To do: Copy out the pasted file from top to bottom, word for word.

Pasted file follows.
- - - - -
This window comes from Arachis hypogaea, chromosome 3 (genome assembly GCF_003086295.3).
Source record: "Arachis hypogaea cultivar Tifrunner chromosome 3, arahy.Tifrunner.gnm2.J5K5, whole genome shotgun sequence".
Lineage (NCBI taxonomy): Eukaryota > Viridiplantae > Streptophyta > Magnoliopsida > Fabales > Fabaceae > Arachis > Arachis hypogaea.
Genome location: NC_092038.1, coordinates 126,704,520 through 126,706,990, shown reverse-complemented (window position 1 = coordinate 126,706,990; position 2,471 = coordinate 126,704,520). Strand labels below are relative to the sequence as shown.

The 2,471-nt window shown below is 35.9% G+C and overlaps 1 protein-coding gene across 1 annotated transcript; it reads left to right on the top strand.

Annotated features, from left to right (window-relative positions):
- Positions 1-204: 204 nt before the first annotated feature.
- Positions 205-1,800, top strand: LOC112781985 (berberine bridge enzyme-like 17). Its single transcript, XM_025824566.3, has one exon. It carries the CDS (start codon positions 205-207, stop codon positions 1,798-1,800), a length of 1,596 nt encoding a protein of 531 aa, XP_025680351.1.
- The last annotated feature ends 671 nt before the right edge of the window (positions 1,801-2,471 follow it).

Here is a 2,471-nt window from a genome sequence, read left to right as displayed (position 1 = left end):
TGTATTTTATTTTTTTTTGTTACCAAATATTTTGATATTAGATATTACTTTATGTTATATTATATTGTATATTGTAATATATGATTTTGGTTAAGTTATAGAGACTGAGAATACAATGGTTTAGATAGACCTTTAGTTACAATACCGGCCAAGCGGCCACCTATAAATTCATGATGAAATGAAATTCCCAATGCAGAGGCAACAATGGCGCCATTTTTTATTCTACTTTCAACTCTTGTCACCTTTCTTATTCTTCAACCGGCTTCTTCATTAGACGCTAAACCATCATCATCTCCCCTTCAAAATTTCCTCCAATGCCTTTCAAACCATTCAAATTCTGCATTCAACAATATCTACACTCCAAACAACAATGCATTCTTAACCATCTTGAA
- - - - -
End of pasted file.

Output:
This window comes from Arachis hypogaea, chromosome 3 (genome assembly GCF_003086295.3).
Source record: "Arachis hypogaea cultivar Tifrunner chromosome 3, arahy.Tifrunner.gnm2.J5K5, whole genome shotgun sequence".
Lineage (NCBI taxonomy): Eukaryota > Viridiplantae > Streptophyta > Magnoliopsida > Fabales > Fabaceae > Arachis > Arachis hypogaea.
Genome location: NC_092038.1, coordinates 126,704,520 through 126,706,990, shown reverse-complemented (window position 1 = coordinate 126,706,990; position 2,471 = coordinate 126,704,520). Strand labels below are relative to the sequence as shown.

The 2,471-nt window shown below is 35.9% G+C and overlaps 1 protein-coding gene across 1 annotated transcript; it reads left to right on the top strand.

Annotated features, from left to right (window-relative positions):
- Positions 1-204: 204 nt before the first annotated feature.
- Positions 205-1,800, top strand: LOC112781985 (berberine bridge enzyme-like 17). Its single transcript, XM_025824566.3, has one exon. It carries the CDS (start codon positions 205-207, stop codon positions 1,798-1,800), a length of 1,596 nt encoding a protein of 531 aa, XP_025680351.1.
- The last annotated feature ends 671 nt before the right edge of the window (positions 1,801-2,471 follow it).

Here is a 2,471-nt window from a genome sequence, read left to right as displayed (position 1 = left end):
TGTATTTTATTTTTTTTTGTTACCAAATATTTTGATATTAGATATTACTTTATGTTATATTATATTGTATATTGTAATATATGATTTTGGTTAAGTTATAGAGACTGAGAATACAATGGTTTAGATAGACCTTTAGTTACAATACCGGCCAAGCGGCCACCTATAAATTCATGATGAAATGAAATTCCCAATGCAGAGGCAACAATGGCGCCATTTTTTATTCTACTTTCAACTCTTGTCACCTTTCTTATTCTTCAACCGGCTTCTTCATTAGACGCTAAACCATCATCATCTCCCCTTCAAAATTTCCTCCAATGCCTTTCAAACCATTCAAATTCTGCATTCAACAATATCTACACTCCAAACAACAATGCATTCTTAACCATCTTGAA